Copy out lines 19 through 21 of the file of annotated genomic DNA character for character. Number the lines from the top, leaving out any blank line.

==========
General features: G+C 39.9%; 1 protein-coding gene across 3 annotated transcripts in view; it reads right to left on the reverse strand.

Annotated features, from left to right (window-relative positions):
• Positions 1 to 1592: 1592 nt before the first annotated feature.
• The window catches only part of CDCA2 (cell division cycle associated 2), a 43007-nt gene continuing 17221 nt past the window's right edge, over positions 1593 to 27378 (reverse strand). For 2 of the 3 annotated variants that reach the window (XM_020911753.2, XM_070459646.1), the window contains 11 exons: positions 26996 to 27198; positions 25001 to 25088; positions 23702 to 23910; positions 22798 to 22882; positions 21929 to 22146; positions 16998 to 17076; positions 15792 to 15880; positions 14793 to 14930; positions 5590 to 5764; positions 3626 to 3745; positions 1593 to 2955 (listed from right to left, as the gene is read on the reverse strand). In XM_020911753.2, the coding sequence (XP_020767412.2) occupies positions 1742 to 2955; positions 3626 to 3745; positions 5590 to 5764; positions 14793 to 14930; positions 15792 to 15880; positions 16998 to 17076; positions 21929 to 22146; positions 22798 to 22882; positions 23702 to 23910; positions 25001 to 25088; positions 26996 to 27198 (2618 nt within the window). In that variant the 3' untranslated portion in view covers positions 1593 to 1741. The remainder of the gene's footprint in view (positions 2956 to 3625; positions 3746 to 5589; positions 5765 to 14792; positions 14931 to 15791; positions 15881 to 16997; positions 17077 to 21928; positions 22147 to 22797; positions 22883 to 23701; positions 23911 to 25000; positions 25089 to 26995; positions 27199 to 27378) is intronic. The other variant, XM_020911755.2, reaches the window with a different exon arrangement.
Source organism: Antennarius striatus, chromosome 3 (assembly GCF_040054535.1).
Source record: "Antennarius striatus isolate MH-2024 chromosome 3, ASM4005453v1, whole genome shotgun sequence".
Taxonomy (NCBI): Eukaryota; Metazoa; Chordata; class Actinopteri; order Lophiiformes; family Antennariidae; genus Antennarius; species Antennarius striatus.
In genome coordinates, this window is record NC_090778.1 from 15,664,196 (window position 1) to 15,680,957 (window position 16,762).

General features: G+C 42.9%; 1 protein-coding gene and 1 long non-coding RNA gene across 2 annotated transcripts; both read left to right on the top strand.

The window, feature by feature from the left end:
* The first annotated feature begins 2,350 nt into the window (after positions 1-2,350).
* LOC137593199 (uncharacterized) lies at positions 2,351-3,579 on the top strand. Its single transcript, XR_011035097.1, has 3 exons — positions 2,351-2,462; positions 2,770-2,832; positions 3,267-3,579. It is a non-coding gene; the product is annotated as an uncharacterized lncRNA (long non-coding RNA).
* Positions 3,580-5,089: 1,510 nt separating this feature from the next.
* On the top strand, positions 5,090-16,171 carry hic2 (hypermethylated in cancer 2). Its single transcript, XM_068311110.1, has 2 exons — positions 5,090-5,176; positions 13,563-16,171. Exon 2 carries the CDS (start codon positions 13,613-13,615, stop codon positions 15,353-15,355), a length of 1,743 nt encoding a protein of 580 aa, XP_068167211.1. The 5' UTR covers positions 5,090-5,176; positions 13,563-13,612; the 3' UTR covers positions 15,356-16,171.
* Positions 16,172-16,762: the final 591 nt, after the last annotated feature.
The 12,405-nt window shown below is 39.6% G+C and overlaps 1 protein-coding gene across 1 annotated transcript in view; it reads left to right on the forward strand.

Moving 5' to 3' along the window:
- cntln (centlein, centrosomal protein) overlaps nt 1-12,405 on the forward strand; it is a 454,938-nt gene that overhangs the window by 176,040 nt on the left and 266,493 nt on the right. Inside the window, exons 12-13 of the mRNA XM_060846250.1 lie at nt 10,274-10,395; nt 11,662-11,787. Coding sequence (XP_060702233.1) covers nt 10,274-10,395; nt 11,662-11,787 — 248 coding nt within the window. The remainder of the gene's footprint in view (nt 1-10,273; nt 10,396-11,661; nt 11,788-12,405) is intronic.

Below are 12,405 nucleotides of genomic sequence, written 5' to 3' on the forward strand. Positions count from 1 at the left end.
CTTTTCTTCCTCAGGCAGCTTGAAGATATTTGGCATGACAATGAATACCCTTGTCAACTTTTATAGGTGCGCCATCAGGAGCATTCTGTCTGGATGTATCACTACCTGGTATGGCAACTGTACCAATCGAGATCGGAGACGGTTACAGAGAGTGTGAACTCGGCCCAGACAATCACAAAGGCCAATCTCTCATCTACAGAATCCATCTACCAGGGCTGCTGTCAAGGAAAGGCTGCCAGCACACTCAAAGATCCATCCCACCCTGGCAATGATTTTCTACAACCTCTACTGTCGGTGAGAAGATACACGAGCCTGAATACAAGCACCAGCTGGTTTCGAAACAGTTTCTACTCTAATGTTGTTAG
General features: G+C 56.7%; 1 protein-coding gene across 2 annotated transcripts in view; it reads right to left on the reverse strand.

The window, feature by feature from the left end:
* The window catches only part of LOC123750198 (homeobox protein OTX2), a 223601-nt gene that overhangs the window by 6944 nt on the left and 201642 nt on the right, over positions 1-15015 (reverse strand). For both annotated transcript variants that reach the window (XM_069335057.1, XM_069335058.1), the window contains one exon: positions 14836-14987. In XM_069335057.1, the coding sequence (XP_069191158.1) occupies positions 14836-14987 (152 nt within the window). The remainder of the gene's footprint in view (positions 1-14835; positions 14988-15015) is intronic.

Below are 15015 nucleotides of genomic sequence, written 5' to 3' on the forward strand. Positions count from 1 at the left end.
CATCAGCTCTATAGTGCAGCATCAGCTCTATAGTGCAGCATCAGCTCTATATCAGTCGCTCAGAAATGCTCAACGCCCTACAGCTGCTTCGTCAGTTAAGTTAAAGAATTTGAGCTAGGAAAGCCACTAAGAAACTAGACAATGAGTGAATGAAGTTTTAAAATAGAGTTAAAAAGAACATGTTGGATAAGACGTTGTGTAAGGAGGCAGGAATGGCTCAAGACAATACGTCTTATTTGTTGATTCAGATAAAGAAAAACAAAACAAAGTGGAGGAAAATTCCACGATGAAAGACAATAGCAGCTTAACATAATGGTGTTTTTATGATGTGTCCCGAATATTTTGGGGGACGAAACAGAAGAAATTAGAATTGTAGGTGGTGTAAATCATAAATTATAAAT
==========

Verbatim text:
Below are 12,405 nucleotides of genomic sequence, written 5' to 3' on the forward strand. Positions count from 1 at the left end.
CTTTTCTTCCTCAGGCAGCTTGAAGATATTTGGCATGACAATGAATACCCTTGTCAACTTTTATAGGTGCGCCATCAGGAGCATTCTGTCTGGATGTATCACTACCTGGTATGGCAACTGTACCAATCGAGATCGGAGACGGTTACAGAGAGTGTGAACTCGGCCCAGACAATCACAAAGGCCAATCTCTCATCTACAGAATCCATCTACCAGGGCTGCTGTCAAGGAAAGGCTGCCAGCACACTCAAAGATCCATCCCACCCTGGCAATGATTTTCTACAACCTCTACTGTCGGTGAGAAGATACACGAGCCTGAATACAAGCACCAGCTGGTTTCGAAACAGTTTCTACTCTAATGTTGTTAG
General features: G+C 56.7%; 1 protein-coding gene across 2 annotated transcripts in view; it reads right to left on the reverse strand.